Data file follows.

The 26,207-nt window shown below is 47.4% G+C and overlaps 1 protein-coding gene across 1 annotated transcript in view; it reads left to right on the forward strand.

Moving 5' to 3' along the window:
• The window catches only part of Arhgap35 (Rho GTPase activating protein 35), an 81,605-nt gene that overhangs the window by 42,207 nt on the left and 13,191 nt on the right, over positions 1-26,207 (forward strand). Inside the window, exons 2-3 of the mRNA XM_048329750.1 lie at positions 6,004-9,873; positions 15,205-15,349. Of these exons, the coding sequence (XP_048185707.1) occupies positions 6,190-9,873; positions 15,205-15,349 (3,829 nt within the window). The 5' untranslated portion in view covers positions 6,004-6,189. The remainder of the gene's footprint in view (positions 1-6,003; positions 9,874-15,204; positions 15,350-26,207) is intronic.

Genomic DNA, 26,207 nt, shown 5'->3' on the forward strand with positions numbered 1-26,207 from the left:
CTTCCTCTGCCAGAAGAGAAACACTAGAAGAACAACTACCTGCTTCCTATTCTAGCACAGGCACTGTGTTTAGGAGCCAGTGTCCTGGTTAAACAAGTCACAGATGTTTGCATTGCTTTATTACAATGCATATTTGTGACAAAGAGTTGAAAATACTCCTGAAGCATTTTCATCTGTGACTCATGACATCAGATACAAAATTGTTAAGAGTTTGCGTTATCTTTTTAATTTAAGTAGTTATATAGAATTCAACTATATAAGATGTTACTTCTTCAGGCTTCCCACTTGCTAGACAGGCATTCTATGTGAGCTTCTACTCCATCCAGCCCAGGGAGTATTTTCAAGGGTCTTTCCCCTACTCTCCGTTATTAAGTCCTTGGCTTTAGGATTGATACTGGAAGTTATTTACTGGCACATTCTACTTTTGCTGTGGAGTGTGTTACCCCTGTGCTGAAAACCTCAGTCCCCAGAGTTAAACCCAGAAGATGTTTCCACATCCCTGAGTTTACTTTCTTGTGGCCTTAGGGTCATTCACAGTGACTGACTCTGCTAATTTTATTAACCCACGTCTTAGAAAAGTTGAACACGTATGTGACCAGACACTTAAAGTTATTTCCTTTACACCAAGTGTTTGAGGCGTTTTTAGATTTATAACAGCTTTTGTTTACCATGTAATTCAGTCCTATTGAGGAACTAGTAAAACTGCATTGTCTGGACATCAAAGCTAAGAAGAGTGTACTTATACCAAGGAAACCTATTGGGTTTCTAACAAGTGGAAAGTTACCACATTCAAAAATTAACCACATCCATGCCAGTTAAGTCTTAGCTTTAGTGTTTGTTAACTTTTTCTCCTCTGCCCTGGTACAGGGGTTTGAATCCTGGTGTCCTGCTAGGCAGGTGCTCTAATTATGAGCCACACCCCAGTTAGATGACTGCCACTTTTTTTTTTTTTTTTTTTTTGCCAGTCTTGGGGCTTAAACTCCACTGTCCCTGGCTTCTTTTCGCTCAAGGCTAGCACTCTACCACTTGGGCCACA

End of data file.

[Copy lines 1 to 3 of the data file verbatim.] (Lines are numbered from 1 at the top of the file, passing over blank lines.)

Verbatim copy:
The 26,207-nt window shown below is 47.4% G+C and overlaps 1 protein-coding gene across 1 annotated transcript in view; it reads left to right on the forward strand.

Moving 5' to 3' along the window:
• The window catches only part of Arhgap35 (Rho GTPase activating protein 35), an 81,605-nt gene that overhangs the window by 42,207 nt on the left and 13,191 nt on the right, over positions 1-26,207 (forward strand). Inside the window, exons 2-3 of the mRNA XM_048329750.1 lie at positions 6,004-9,873; positions 15,205-15,349. Of these exons, the coding sequence (XP_048185707.1) occupies positions 6,190-9,873; positions 15,205-15,349 (3,829 nt within the window). The 5' untranslated portion in view covers positions 6,004-6,189. The remainder of the gene's footprint in view (positions 1-6,003; positions 9,874-15,204; positions 15,350-26,207) is intronic.